The Toys That Made Us is a Netflix documentary series that looks at the histories of famous toy lines. The seasons are short, running only four episodes each. The first covers Star Wars, Barbie, He-Man, and G.I. Joe, which all debuted on the streaming service on December 22, 2017. The second covers Star Trek, Transformers, LEGO, and Hello Kitty, which all debuted on May 25, 2018. The episodes tell compelling stories about those involved in the toy’s creation and the cultural impact they had.
The “Star Wars” episode opens with a historical re-enactment, which had me concerned we were going to be getting a mockumentary along the lines of Yacht Rock, but the makers have taken the job of telling the stories of these well-known brands seriously. There are interviews with people who were involved in the business, as well as authors and collectors well versed in the legends.
Star Wars has earned over $14B in toy merchandise so it’s easy to presume things ran smoothly from the beginning, but that was far from the case as Kenner, which became a major player in the toy business because of Star Wars, sold IOUs for figures because they weren’t able to get them to the stores in time. And people bought them.
In addition to the behind-the-scenes stories of successes and failures, there’s an interesting suggestion that the long gap between Return on the Jedi (1983) and The Phantom Menace (1999) may have been due to Lucas’s deal with Kenner being so bad for him financially. The lack of new material contributed to Kenner defaulting on the contract, so when the new trilogy was in the works, he renegotiated a better deal. Unfortunately, George Lucas declined to take part in the episode.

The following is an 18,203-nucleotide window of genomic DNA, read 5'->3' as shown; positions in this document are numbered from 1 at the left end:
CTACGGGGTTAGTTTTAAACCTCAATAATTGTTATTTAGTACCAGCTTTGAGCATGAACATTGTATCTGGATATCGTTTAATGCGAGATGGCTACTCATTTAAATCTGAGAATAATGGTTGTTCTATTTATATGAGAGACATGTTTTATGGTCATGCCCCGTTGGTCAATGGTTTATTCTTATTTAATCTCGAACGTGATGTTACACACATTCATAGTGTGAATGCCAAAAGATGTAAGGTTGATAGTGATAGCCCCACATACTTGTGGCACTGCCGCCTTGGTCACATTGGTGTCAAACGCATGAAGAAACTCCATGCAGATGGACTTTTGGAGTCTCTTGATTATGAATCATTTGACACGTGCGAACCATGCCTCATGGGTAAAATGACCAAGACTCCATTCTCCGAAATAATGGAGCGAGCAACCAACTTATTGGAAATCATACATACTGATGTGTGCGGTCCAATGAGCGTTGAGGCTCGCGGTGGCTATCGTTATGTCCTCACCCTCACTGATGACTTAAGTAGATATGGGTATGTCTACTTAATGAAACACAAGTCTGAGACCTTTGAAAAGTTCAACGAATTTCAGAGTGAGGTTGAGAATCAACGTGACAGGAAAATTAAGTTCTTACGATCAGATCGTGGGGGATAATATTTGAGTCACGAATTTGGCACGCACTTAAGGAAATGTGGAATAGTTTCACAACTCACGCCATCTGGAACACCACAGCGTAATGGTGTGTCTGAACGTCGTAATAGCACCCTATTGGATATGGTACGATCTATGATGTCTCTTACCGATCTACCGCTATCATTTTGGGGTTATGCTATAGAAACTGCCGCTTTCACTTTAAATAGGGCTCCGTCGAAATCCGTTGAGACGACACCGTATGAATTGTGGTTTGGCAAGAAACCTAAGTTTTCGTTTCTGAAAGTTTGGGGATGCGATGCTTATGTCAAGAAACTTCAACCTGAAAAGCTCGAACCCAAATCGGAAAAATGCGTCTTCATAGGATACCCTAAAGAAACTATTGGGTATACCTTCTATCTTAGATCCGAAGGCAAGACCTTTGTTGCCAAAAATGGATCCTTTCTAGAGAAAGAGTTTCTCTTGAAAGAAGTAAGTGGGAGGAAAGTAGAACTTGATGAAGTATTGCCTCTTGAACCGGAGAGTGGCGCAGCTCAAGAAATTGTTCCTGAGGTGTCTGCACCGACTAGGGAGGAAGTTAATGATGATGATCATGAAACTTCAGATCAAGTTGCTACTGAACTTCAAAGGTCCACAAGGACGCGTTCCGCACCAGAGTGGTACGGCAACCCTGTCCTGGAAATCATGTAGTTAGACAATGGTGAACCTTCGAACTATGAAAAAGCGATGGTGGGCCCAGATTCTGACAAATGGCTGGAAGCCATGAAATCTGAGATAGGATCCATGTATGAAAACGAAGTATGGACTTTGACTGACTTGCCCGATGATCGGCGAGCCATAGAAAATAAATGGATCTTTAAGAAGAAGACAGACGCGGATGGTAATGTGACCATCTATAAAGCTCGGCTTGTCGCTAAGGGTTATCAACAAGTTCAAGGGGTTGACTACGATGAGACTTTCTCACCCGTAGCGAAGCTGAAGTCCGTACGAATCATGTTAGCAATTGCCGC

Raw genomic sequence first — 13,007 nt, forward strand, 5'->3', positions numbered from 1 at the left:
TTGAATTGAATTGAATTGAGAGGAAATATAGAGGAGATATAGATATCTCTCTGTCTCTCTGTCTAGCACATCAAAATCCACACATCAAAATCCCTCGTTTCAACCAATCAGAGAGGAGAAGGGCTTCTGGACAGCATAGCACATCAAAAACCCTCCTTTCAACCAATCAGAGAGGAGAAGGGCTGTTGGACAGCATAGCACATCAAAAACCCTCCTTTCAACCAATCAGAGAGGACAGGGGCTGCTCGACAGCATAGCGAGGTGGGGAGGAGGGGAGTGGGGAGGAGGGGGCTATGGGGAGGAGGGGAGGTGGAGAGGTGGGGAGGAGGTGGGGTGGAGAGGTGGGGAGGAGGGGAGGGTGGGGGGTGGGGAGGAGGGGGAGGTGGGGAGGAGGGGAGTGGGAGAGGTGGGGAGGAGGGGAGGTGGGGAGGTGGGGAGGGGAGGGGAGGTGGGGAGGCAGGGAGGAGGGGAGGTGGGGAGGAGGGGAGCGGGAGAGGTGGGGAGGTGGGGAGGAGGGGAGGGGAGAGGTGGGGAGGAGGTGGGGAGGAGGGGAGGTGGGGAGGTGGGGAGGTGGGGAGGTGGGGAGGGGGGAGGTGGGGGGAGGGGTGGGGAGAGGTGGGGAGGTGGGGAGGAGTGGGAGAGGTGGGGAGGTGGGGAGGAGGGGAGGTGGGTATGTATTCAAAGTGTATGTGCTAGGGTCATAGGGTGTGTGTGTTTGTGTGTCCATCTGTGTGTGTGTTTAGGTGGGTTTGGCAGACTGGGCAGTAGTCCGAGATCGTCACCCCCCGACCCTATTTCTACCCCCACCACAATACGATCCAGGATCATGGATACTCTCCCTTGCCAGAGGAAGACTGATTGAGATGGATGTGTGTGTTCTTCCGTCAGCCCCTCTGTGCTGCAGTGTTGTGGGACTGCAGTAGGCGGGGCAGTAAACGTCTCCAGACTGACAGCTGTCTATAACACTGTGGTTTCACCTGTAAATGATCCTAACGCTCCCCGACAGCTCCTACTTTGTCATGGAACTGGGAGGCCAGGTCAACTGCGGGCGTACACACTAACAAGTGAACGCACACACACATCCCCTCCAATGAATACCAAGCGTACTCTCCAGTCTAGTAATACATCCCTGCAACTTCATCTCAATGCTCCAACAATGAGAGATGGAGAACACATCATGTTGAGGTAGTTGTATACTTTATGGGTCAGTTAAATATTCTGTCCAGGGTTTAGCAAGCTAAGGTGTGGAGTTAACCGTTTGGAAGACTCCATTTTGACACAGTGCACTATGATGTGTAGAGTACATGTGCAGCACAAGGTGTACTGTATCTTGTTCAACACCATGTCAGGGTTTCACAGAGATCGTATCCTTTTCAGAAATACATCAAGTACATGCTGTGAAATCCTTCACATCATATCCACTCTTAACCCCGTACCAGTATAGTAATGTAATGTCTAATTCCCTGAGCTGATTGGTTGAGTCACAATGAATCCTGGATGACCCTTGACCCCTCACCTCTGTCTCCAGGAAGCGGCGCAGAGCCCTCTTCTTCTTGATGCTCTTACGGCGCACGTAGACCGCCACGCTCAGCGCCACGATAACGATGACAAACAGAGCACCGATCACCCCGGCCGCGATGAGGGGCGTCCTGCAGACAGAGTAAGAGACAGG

The “Star Trek” episode reveals how the brand succeeded despite a great deal of ineptitude by those handling it. During its broadcast run, Remco took part in the industry practice known as “label slapping” where they would slap stickers on items already in their production lines even though the items weren’t related to anything from the show. Once shown to the audience, it’s easy to see why the collectors laugh and mocked the items.
When Star Trek aired in syndication, there was a great demand for merchandise. Mego figured it out, for the most part. It’s funny to hear former company president Marty Abrams tell his version of events, such as missing out on producing Star Wars toys, and then hear others contradict him. In addition to Star Wars taking over a portion of the market, business shenanigans led to laws being broken and the Mego going bankrupt. Other companies took on Star Trek to varying degrees of success.
Each season appears on a DVD and includes one extra: A deleted scene from the “Star Trek” episode (2 min) regarding the failure to tie-in to the Star Trek (2009) movie and a featurette with show creator Brian Volk-Weiss (8 min) who talks about creating the series and his criteria for subjects, which he broke for He-Man as toys for that franchise weren’t still in production.
The Toys That Made Us is an informative, entertaining TV series that should especially please former and current owners of the toys in the spotlight. While there’s clearly an esteem held for the creators, these programs aren’t hagiographies. Viewers are presented the highs and lows, as seen in the stories of Barbie co-creators Ruth Handler, whose husband Elliot was a co-founder of the Mattel, and engineer Jack Ryan, who helped her with the doll’s design. Am glad to see Netflix is making these shows available beyond their streaming service because, like a toy, these stories deserve to be shared.